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'Brexit discount' makes London property cheaper

By Reuters In London | China Daily | Updated: 2016-08-17 08:05

Price cuts of nearly 20 percent and a drop in the value of the pound have created "Brexit discount" bargains on some of the most expensive homes in central London - if you have millions of dollars to spare.

The UK property market was one of the first sectors hit by uncertainty after Britons voted to leave the European Union on June 23, at one point forcing more than $23 billion worth of commercial property funds to be frozen.

Some wealthy foreign buyers saw an opportunity, however.

One Canadian buyer snapped up a seven-bedroom, five-bathroom home with a pool two weeks after the vote for $12.9 million, a discount of around a third from its $18-million list price when combined with a drop in the pound of more than 10 percent.

The property, in sought-after Holland Park in west London, had been on the market for eight months, said Charles McDowell, a property consultant working for the buyer.

"They think they're getting a good house which is the most important thing and they also feel they are paying a discounted price, certainly discounted on what they'd be paying two years ago," he said.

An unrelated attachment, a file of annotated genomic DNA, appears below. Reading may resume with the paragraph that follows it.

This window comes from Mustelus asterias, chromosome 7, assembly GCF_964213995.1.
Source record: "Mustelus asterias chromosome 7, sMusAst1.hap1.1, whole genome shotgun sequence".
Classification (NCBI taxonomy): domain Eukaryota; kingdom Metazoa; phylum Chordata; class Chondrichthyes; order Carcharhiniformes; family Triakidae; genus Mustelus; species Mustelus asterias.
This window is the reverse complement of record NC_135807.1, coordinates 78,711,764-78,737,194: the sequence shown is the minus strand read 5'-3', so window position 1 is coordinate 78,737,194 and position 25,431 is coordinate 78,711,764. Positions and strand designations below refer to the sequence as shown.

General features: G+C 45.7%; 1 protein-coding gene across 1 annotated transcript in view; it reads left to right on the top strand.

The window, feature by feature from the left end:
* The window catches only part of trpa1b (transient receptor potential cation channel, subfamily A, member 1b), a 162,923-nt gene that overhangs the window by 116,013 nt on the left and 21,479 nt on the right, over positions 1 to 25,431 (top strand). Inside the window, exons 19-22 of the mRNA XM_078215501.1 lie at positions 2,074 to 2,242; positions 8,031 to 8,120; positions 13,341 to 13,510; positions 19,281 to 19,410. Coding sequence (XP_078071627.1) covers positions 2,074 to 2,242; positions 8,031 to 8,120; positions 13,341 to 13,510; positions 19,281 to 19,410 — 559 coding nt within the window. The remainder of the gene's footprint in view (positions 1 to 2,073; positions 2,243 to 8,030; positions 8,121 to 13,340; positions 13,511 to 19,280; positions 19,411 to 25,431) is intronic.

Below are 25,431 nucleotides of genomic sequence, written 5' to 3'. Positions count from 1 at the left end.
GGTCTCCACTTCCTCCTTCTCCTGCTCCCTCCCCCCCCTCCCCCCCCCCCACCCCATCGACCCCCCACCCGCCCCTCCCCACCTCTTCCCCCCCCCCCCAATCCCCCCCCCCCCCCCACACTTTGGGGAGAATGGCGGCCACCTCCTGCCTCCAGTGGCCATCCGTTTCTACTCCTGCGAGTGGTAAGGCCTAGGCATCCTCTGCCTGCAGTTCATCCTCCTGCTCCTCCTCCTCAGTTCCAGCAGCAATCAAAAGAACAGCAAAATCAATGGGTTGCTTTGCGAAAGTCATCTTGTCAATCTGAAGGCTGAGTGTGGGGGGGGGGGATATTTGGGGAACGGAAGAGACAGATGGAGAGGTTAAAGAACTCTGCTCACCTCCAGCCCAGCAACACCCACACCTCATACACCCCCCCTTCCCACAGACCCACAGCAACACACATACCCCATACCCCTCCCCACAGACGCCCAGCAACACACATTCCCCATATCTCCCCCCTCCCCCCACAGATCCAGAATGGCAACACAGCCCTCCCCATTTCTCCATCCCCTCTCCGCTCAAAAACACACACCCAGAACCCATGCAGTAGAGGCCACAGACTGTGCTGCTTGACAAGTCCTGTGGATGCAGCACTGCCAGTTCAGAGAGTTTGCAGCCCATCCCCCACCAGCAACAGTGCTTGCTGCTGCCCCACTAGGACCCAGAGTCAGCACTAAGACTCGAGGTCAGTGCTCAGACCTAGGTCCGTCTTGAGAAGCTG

After the vote, in July, prices in prime central London fell by 1.5 percent, the biggest fall in nearly seven years, it said.

"Since the vote, a number of buyers have requested discounts due to the climate of political and economic uncertainty," said Tom Bill, Knight Frank's head of London Residential Research.

Uncertainty is poison

With little official data yet published covering the period since the vote, there are divergent views on how Brexit will impact the economy, ranging from recession to a boost for exporters, retailers and hotels due to the fall in the pound.

London house prices rose nearly 14 percent in the year to May, according to the latest official data in July.

However, asking prices fell by a monthly 1.2 percent nationwide between July 10 and Aug 6, according to a survey by property website Rightmove published on Monday, with London recording the biggest drop with prices down 2.6 percent.

"Uncertainty is generally poison to markets so you're going to see people beginning to wait and see what comes out of it," Chief Economist Fionnuala Earley said.

London-focused estate agency Foxtons blamed a 10 percent drop in both the number of homes it sold and let in the first half of the year firmly on Brexit.


'Brexit discount' makes London property cheaper 
A man looks at property for sale at an estate agency in London on Aug 4. Andrew Winning / Reuters


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